When he made Tokyo’s final pitch in Buenos Aires in 2013, Japan’s prime minister, Shinzo Abe, assured IOC officials that Tokyo would not be affected by the long and complicated task of decommissioning the plant.

Fukushima’s Azuma stadium will host several softball and baseball games in 2020, and the domestic leg of the Olympic torch relay will begin at J-Village, a football training complex near the plant that for several years was used as a base for workers responding to the nuclear crisis.

The recent anniversary of the disaster highlighted the scale of the Fukushima cleanup and lingering fears over radiation levels among residents who are being encouraged to return to towns and villages near the plant.

Plans to end housing subsidies for Fukushima evacuees in March 2021 prompted complaints that their plight was being overlooked in the rush to promote the “reconstruction Olympics”.

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福島第2原発で発煙 放射性物質漏れなし via 福井新聞

19日午前11時45分ごろ、福島県楢葉町にある東京電力福島第2原発2号機で火災警報が鳴り、職員が施設地下にある水を供給するためのポンプから白い煙が出ているのを確認した。東電によると、外部への放射性物質の漏れや負傷者はない。

通報を受けて駆け付けた地元消防は火災ではないと判断。

(略)

東電によると、発煙があったのは、海水熱交換器建屋。他の建屋へ水を送るポンプとモーターの接続部分近くから煙が出た。

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Fukushima water headache: 1 million tons and counting via The Asahi Shimbun

The crippled Fukushima No. 1 nuclear plant reached an undesired milestone on March 18: Storage tanks at the site now contain more than 1 million tons of radiation-contaminated water.

The announcement by the plant’s operator, Tokyo Electric Power Co., came as the utility and the central government continue to weigh water-disposal methods while hearing the concerns of fishermen who fear for their livelihoods.

Toyoshi Fuketa, chairman of the Nuclear Regulation Authority, has repeatedly said a decision must be made soon on how to deal with the contaminated water.

[…]

The last thing Fukushima fishermen want is an increase of negative publicity about their catches if the diluted water is dumped into the Pacific.

The government has spent about 34.5 billion yen ($309 million) to build a frozen underground earth wall around the three reactor buildings to divert the groundwater to the ocean. The “ice wall” has cut down the flow of groundwater, which at one time reached about 500 tons a day.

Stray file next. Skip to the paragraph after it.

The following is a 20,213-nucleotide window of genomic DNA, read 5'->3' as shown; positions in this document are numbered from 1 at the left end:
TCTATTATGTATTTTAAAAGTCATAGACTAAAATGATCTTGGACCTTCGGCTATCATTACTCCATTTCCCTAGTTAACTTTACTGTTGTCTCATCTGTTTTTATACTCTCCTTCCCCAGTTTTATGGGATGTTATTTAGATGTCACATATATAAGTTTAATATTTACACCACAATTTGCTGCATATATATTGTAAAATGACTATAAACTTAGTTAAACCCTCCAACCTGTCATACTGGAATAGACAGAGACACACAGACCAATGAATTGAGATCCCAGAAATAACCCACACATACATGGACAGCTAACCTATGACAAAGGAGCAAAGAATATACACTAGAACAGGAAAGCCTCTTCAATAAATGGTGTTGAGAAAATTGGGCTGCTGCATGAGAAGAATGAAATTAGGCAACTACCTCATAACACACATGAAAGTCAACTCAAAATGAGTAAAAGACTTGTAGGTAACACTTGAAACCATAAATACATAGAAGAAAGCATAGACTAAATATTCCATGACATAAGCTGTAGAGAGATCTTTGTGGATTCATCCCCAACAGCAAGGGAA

But still, groundwater continues to flow into the three reactor buildings at a rate of about 100 tons daily.

(This article was compiled from reports by Chikako Kawahara, Hiroshi Ishizuka, Toshio Kawada and Kazumasa Sugimura.)

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【ラジオ放送(いつでも聴けます!)】「東日本大震災8年〜原発事故避難者の声」に森松明希子サンドリ代表がゲスト出演❣ MBSラジオ『ネットワーク1.17』via Sandori

【2019年3月10日 放送分】
↑↑↑(コチラを押して下さい)

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福島県外の除染土埋立処分で環境省令案~濃度制限なし、地下水汚染防止策なしvia FoE Japan

環境省は、福島県外の除染土の埋立処分をすすめるため、放射性物質の濃度によって上限を設けることなく、埋立処分できるとした環境省令およびガイドラインの記載案を発表しました。
環境省は、福島県外において保管されている除染土壌の放射性物質の約95%は2500ベクレル/kg以下であるとし、30cmの覆土は行うものの、雨水流入防止や地下水汚染の防止等の措置は不要としています。
すなわち、高濃度の除染土であっても、そのまま埋め立てることを許す内容となっています。

3月15日、環境省の「第4回 除去土壌の処分に関する検討チーム会合」が開催されました。この場で、栃木県那須町、茨城県東海村での除染土埋め立ての実証事業について、空間線量率、作業員の被ばく、浸出水モニタリングなど、いずれも問題なしという結果が報告されました。

この実証事業にはいろいろ問題があります。埋め立てる土の放射性物質濃度に関してサンプリング調査しかしないこと、モニタリング期間が非常に短いこと(とくに浸透水のモニタリングは、東海村では昨年10月24日~2月27日、那須町では昨年12月20日~2月25日にすぎません)、さらに豪雨時・災害時についてはモニタリングされていません。
那須町の実証事業の問題点については、こちらをご覧ください。
http://www.foejapan.org/energy/fukushima/181012.html#nasu

[…]

「放射性物質濃度の上限を決めることなく、埋立処分できる」としています。覆土は30cmです。

「雨水等の侵入の防止や地下水汚染の防止等の措置は不要」としています。つまり屋根や遮水シートなどを設置する必要はなく、穴をほってそのまま埋めてしまえるということになります。

環境省は、福島県外において保管されている除去土壌の放射性セシウム濃度を推計した結果、中央値は 800Bq/kg 程度、約 95%は 2,500Bq/kg以下であるとしています(平成29 年3月末時点)。
埋め立てても支障がないという判断なのでしょうか。

従来、セシウム換算100Bq/kg以上のものは、ドラム缶につめ厳重に管理されていました。
また、県外の除染土であっても、2,500Bq/kg以上のものもたくさんあるでしょう。現に実証事業では、6100Bq/kgのものがありました。

1万Bq/kg以上の可能性があるものは、作業者の安全確保に必要な措置について電離則に基づく措置を講ずる、としているだけで、埋めてはならない、とはしていません。つまり、どんなに高濃度なものがあったとしても、埋められてしまうかもしれません。

[…]

また、どの単位での1万Bq(袋レベル?、袋の中に濃い部分があって、あとは薄かった場合は?)なのかは示されていません。

埋める土についての測定は、容器の表面線量率の測定と、放射能濃度のサンプル調査のみで、①放射能濃度が1万Bq/kgが超える可能性があるもの、②比較的表面線量率が高いものの中から合理的な範囲で抽出したものについて、としているだけです。

作業者などの外部被ばく量は最大でも0.43mSv/年としています。しかし、 除染作業などを行っている作業者はあちらでもこちらでも被ばくを強いられ、累積的な影響に関しては試算も考慮もされていません。

一方、環境省は8,000Bq/kg以下の廃棄物は管理型処分場で一般の廃棄物と同様に処分できるとしています。
今回の県外除染土は、埋め固めて、30cmの覆土をするだけで、管理型処分場以下であり、また、放射能濃度で分けることはしないので、8,000Bq/kg以上のものも埋めてしまうことになります。

放射性物質のばらまきを許す環境省令に反対していきましょう!